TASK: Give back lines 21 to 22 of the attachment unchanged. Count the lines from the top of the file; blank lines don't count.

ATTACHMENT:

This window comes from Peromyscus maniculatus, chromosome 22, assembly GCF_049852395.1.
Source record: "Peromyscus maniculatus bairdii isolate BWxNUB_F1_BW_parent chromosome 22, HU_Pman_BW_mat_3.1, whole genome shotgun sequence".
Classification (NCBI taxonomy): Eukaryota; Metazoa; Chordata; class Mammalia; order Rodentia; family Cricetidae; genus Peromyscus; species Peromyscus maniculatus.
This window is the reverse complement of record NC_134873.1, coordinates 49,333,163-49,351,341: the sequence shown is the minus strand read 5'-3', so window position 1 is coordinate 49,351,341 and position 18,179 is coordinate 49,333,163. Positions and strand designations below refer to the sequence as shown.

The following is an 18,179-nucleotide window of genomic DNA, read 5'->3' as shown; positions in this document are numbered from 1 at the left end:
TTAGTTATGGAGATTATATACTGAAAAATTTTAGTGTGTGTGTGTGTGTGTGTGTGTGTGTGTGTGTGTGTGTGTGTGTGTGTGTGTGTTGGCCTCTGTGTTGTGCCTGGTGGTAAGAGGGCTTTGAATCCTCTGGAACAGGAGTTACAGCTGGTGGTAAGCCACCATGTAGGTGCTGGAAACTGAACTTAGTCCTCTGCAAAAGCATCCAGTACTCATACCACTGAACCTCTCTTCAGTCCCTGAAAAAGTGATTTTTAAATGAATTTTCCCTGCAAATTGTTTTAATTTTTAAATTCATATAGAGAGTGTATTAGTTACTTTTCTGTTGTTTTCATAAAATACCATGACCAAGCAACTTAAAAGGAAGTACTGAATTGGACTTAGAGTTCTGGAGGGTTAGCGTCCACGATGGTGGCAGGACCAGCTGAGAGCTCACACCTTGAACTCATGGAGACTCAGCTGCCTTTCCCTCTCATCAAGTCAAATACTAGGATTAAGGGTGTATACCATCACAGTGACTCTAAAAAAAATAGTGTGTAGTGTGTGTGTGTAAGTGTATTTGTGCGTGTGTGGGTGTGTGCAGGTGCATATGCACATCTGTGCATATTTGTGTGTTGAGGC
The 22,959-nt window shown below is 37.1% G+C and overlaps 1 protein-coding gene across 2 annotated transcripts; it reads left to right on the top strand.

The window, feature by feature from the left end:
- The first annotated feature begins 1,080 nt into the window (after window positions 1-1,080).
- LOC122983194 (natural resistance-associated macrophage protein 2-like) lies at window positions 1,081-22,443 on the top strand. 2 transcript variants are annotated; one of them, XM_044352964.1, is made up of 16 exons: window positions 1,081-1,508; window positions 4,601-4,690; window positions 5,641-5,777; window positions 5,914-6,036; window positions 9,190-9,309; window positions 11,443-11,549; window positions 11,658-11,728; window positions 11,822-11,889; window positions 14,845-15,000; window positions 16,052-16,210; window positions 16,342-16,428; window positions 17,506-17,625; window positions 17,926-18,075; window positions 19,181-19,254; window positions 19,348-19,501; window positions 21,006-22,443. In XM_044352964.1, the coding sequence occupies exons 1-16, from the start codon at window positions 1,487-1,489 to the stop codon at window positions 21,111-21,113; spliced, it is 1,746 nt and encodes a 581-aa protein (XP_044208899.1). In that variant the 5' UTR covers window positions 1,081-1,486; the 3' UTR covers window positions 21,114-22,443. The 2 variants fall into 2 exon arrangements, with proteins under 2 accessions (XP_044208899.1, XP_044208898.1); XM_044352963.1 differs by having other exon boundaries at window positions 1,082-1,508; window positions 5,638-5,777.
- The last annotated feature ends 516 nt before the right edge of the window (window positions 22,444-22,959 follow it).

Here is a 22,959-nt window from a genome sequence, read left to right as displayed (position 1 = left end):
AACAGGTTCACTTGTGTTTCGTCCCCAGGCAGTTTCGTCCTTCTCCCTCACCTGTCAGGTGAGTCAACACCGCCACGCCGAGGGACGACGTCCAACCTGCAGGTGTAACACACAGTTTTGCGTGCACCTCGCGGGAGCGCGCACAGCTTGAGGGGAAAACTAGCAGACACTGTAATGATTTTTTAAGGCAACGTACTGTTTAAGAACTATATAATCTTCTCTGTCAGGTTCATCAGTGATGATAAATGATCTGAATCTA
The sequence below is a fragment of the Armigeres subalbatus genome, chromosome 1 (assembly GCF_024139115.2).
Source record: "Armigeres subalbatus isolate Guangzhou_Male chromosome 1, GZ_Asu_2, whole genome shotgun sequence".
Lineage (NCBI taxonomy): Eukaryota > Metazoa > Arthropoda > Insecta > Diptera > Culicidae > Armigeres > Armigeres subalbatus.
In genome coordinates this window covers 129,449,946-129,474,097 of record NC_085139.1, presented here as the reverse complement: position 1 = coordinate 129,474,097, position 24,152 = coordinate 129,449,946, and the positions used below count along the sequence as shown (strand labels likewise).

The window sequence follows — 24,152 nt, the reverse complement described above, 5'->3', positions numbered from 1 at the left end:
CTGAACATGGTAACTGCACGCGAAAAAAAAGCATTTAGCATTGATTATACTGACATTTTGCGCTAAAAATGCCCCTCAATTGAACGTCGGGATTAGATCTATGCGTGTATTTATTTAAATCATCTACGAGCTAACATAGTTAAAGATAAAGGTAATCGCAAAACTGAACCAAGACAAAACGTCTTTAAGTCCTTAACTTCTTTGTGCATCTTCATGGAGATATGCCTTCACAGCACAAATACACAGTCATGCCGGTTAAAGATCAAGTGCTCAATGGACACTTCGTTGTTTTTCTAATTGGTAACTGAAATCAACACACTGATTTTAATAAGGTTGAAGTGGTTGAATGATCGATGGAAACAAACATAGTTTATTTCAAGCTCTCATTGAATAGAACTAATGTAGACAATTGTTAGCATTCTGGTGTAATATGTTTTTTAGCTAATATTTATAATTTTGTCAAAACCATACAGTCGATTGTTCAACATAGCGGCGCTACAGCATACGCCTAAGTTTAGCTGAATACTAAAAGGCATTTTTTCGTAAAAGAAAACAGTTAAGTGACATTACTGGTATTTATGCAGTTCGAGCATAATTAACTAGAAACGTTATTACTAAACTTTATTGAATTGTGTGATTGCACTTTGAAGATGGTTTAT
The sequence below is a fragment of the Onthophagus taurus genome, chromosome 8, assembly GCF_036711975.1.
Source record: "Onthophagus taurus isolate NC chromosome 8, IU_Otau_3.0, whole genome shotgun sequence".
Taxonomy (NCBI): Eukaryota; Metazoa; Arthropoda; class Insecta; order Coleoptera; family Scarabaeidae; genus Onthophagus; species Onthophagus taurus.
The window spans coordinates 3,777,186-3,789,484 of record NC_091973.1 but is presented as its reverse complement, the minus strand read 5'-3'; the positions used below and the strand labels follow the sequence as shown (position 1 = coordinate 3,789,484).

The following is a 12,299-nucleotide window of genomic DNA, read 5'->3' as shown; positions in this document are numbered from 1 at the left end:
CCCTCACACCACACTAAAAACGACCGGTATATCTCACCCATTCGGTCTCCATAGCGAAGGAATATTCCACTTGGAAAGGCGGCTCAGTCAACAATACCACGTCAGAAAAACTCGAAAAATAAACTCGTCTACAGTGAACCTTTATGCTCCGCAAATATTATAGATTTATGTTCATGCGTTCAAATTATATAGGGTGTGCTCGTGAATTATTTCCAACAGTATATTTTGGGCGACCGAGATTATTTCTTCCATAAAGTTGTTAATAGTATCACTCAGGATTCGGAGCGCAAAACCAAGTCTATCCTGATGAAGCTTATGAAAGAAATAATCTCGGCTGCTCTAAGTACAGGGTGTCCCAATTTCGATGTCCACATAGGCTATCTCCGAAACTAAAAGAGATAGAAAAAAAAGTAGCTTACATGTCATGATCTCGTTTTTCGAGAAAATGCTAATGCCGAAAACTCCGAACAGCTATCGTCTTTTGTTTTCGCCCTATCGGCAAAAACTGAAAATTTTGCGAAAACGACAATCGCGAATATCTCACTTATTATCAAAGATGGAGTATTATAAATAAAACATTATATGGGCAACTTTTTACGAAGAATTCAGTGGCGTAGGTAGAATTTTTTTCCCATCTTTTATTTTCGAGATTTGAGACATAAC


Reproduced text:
Source record: "Onthophagus taurus isolate NC chromosome 8, IU_Otau_3.0, whole genome shotgun sequence".
Taxonomy (NCBI): Eukaryota; Metazoa; Arthropoda; class Insecta; order Coleoptera; family Scarabaeidae; genus Onthophagus; species Onthophagus taurus.